By Emma Peterson/El Inde
Alan Bedrick has always loved reptiles. When he was young, he preferred snakes and turtles as pets over the average dog or cat. Throughout the years, his adoration for reptiles has gotten stronger.
“It’s sort of a hobby for me,” Bedrick says, “I have a desert tortoise outside and three water turtles inside. I’ve always had a passion for turtles and other reptiles.”
So it makes perfect sense that he became a volunteer at the Desert Museum’s Tortoise Rehabilitation and Adoption Program (TRAP) more than 12 years ago. “There was a little article in the paper many, many years ago about them looking for volunteers. So, I called, and the rest is history,” Bedrick says. Although he he has a day job as a physician, he has also been a volunteer for the adoption program ever since.
The TRAP was founded to benefit the welfare of captive and wild tortoises. They are sanctioned by the Arizona Game and Fish Department, and work together to assist in the safe transfer of unwanted or surplus captive desert tortoises. These tortoises are brought back to perfect health and rehabilitated to be fit to receive a new home where they will remain protected and happy for the rest of their days. Bedrick makes clear that the preservation of desert tortoises is held to a high standard at the Desert Museum.
Over the years, Bedrick’s job has been to inspect the potential new tortoise owners’ enclosures, making sure they are suitable for the tortoises to live in. “We used to go and do the yard checks, but now we do them virtually. And then, if their yard is okay, they’ll get a call from the Desert Museum to come down and pick out a tortoise,” he says.
He makes sure the enclosures are sizable for the tortoise, as they like to explore and get stimulated from having cactus, rocks, or other natural landscapes. Since tortoises hibernate, he also checks to make sure there is a suitable place for them to burrow in the winter and a clean, safe water source. But most of all, Bedrick makes sure the potential owners show an interest and passion towards them as much as he does.
Tortoises are solitary animals and aren’t your average fuzzy, cuddly pet, they still have a special charm about them. “They are just very unique in how they look and how they behave, and we’re doing a favor by taking them in, rather than leaving them in an environment where they may not survive,” Bedrick says. He also answers a lot of questions people may have about how to care for a tortoise and gives advice for what they can do to improve an enclosure before an inspection.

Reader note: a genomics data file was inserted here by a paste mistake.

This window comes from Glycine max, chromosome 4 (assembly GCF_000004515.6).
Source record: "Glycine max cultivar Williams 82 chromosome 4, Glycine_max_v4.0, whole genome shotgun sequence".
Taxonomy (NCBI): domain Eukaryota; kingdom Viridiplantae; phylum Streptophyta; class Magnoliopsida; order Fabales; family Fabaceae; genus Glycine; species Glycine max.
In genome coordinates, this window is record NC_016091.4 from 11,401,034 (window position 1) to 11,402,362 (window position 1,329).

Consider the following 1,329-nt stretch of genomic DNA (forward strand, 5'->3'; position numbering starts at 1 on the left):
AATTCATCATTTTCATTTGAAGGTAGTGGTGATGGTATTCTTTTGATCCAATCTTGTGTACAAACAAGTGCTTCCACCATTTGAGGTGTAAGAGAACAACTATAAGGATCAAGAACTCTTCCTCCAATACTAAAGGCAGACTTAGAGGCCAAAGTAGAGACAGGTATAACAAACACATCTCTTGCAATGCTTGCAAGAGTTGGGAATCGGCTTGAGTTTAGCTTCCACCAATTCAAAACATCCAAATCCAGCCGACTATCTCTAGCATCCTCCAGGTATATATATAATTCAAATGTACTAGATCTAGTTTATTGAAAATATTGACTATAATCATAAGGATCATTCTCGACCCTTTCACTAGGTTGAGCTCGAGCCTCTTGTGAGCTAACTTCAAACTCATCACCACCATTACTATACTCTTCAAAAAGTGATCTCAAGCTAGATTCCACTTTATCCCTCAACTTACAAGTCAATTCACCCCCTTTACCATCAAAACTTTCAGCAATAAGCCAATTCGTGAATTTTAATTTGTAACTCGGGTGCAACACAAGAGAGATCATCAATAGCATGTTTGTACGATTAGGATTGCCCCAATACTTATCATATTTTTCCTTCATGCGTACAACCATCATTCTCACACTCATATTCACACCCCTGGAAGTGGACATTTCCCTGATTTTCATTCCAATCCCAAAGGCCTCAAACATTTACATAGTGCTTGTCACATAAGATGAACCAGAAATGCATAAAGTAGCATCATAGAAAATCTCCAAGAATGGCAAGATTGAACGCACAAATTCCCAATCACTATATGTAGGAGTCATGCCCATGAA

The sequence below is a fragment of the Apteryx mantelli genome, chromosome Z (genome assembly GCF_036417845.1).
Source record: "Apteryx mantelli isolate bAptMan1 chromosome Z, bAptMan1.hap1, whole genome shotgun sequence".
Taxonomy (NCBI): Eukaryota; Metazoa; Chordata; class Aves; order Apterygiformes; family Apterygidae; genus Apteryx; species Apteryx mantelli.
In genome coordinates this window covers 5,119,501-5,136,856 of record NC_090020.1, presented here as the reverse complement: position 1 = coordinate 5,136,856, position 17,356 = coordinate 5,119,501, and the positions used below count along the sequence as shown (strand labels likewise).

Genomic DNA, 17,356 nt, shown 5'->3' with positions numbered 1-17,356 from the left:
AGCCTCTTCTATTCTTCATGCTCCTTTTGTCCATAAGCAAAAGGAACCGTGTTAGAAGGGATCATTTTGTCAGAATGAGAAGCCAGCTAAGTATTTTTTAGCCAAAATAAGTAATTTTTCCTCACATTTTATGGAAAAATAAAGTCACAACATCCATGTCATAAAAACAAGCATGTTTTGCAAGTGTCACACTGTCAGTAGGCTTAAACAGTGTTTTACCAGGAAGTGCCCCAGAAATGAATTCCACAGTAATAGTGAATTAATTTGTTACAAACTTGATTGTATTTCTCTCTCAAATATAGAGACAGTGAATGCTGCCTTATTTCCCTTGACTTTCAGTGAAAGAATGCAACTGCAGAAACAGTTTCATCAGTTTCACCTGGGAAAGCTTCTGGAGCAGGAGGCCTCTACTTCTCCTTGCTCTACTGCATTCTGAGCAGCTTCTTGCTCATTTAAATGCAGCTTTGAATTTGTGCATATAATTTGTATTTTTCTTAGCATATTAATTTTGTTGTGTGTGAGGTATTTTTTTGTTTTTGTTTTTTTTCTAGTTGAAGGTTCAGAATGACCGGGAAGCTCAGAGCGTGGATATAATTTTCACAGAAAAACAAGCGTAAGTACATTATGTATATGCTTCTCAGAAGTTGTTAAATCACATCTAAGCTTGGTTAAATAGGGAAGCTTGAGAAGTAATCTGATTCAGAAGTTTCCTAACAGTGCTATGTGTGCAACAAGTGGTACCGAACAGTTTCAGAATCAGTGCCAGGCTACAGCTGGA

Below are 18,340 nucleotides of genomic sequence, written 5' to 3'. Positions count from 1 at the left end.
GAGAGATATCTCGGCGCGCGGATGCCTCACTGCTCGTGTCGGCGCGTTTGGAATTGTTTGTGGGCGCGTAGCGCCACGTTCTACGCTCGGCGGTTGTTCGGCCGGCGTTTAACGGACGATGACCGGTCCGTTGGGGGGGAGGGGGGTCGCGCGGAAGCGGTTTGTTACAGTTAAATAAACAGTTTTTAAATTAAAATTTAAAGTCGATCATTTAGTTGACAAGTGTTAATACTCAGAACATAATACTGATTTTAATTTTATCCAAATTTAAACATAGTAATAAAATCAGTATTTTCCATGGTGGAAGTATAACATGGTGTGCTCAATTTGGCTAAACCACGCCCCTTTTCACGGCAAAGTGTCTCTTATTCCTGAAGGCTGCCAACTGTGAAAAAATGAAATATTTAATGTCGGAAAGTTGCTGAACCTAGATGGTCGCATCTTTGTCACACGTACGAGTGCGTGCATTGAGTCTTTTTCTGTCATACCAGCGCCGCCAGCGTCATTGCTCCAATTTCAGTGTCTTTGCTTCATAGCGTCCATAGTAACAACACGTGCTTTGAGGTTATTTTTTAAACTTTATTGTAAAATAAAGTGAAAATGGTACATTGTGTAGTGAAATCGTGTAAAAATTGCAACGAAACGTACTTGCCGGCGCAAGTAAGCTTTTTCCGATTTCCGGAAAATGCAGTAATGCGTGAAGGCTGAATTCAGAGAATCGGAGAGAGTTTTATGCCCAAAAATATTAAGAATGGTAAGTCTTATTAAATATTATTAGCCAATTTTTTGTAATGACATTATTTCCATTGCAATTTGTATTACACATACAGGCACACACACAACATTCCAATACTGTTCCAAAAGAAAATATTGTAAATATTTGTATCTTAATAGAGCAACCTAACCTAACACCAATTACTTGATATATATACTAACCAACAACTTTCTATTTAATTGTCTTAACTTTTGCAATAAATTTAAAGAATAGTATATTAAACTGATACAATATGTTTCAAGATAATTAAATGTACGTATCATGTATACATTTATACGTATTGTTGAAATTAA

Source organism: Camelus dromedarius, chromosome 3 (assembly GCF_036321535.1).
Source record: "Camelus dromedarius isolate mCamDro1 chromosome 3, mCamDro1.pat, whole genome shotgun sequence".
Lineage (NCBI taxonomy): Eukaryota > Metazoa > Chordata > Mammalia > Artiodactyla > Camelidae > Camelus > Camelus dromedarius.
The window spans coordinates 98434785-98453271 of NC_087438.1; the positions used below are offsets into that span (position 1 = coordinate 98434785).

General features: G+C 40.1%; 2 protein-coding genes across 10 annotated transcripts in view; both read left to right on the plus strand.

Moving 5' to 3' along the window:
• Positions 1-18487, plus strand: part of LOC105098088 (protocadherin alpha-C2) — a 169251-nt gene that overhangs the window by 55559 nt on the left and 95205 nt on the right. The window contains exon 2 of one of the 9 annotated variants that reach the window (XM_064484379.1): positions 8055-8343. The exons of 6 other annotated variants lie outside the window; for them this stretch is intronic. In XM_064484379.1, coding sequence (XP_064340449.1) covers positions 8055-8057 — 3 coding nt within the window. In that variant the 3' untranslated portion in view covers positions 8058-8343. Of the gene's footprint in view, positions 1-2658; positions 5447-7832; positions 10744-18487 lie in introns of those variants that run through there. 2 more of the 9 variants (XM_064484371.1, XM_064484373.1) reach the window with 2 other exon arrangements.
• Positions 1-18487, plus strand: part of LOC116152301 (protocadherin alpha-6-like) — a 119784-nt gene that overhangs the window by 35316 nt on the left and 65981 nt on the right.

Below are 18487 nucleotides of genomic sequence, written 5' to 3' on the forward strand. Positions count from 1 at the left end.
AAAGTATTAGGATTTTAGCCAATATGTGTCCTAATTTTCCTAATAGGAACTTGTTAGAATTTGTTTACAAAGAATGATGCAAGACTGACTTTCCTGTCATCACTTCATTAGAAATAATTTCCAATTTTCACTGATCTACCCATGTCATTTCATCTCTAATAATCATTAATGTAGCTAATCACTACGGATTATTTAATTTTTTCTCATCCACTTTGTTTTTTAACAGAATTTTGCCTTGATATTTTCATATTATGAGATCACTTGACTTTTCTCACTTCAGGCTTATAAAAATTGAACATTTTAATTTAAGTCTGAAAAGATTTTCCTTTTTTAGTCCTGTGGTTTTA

Desert tortoises are federally protected. It is illegal to take one out of the wild, breed them with another captive tortoise, or set a captive one free in the wild. However, once a tortoise has been in those situations, they cannot be sent back to the wild for fear that they have lost touch with their instincts and may not survive.
Most of the cases when Bedrick sees when a new tortoise arrive is ultimately due to the negligence of an unknowing person or a desert tortoise owner, with the occasional case of an injured tortoise. From time to time, there are cases when the tortoise might have been attacked by another animal or has been mistreated and released back into the wild by a bad owner.
“Some people have had pairs and they breed, which is not good because then what do you do with all those little tortoises?” he says. The Desert Museum and Arizona Game and Fish Commission took on the responsibility for dealing with these situations. The Desert Museum will usually have a little less than a dozen Desert tortoises but will sometimes get up to around 18 rescued tortoises at a time. They keep them behind the scenes at the Desert Museum until they are sent to a loving home. With such a need today for a system like this, it makes Bedrick wonder what became of these abandoned or impaired tortoises before the program was initiated.
“Before any tortoise is adopted, they are given a full, complete medical check by a doctor to ensure the long-lasting health and happiness for the tortoise in their new home,” Bedrick says. The adoption program’s veterinarian also works at Reid Park Zoo and the Desert Museum: Dr. James Jarchow, a world-renowned for his knowledge in desert tortoises. Bedrick insists that anyone with questions or concerns visit their hotline to avoid situations where the tortoise may be put in danger or taken out of its rightful habitat.
“None of us are paid, but we enjoy doing what we’re doing,” Bedrick says.